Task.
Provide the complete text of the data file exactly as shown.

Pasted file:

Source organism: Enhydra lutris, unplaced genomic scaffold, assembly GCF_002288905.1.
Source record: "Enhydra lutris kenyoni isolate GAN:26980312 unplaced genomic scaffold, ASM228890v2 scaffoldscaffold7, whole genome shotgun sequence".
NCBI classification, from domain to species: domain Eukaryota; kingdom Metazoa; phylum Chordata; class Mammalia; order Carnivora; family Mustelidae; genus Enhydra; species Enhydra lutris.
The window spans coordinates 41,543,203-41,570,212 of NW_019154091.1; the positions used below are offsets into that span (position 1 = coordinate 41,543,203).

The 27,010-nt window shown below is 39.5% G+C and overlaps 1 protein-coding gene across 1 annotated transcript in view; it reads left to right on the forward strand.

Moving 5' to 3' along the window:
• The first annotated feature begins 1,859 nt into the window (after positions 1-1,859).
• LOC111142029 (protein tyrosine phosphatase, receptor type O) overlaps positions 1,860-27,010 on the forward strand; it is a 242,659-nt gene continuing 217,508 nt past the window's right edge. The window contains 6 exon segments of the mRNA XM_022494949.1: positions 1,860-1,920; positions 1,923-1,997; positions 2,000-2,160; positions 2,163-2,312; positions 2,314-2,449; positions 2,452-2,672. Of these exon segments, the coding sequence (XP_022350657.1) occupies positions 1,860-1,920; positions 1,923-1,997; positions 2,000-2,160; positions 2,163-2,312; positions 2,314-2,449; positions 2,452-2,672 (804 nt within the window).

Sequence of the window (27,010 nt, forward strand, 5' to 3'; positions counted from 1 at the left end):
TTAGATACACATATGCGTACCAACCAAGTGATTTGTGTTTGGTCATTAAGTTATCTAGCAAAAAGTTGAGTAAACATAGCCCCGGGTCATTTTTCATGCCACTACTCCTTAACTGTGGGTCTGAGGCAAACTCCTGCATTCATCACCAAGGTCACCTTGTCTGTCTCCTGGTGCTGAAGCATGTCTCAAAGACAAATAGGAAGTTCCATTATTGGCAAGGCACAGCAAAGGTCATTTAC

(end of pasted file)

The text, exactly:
Source organism: Enhydra lutris, unplaced genomic scaffold, assembly GCF_002288905.1.
Source record: "Enhydra lutris kenyoni isolate GAN:26980312 unplaced genomic scaffold, ASM228890v2 scaffoldscaffold7, whole genome shotgun sequence".
NCBI classification, from domain to species: domain Eukaryota; kingdom Metazoa; phylum Chordata; class Mammalia; order Carnivora; family Mustelidae; genus Enhydra; species Enhydra lutris.
The window spans coordinates 41,543,203-41,570,212 of NW_019154091.1; the positions used below are offsets into that span (position 1 = coordinate 41,543,203).

The 27,010-nt window shown below is 39.5% G+C and overlaps 1 protein-coding gene across 1 annotated transcript in view; it reads left to right on the forward strand.

Moving 5' to 3' along the window:
• The first annotated feature begins 1,859 nt into the window (after positions 1-1,859).
• LOC111142029 (protein tyrosine phosphatase, receptor type O) overlaps positions 1,860-27,010 on the forward strand; it is a 242,659-nt gene continuing 217,508 nt past the window's right edge. The window contains 6 exon segments of the mRNA XM_022494949.1: positions 1,860-1,920; positions 1,923-1,997; positions 2,000-2,160; positions 2,163-2,312; positions 2,314-2,449; positions 2,452-2,672. Of these exon segments, the coding sequence (XP_022350657.1) occupies positions 1,860-1,920; positions 1,923-1,997; positions 2,000-2,160; positions 2,163-2,312; positions 2,314-2,449; positions 2,452-2,672 (804 nt within the window).

Sequence of the window (27,010 nt, forward strand, 5' to 3'; positions counted from 1 at the left end):
TTAGATACACATATGCGTACCAACCAAGTGATTTGTGTTTGGTCATTAAGTTATCTAGCAAAAAGTTGAGTAAACATAGCCCCGGGTCATTTTTCATGCCACTACTCCTTAACTGTGGGTCTGAGGCAAACTCCTGCATTCATCACCAAGGTCACCTTGTCTGTCTCCTGGTGCTGAAGCATGTCTCAAAGACAAATAGGAAGTTCCATTATTGGCAAGGCACAGCAAAGGTCATTTAC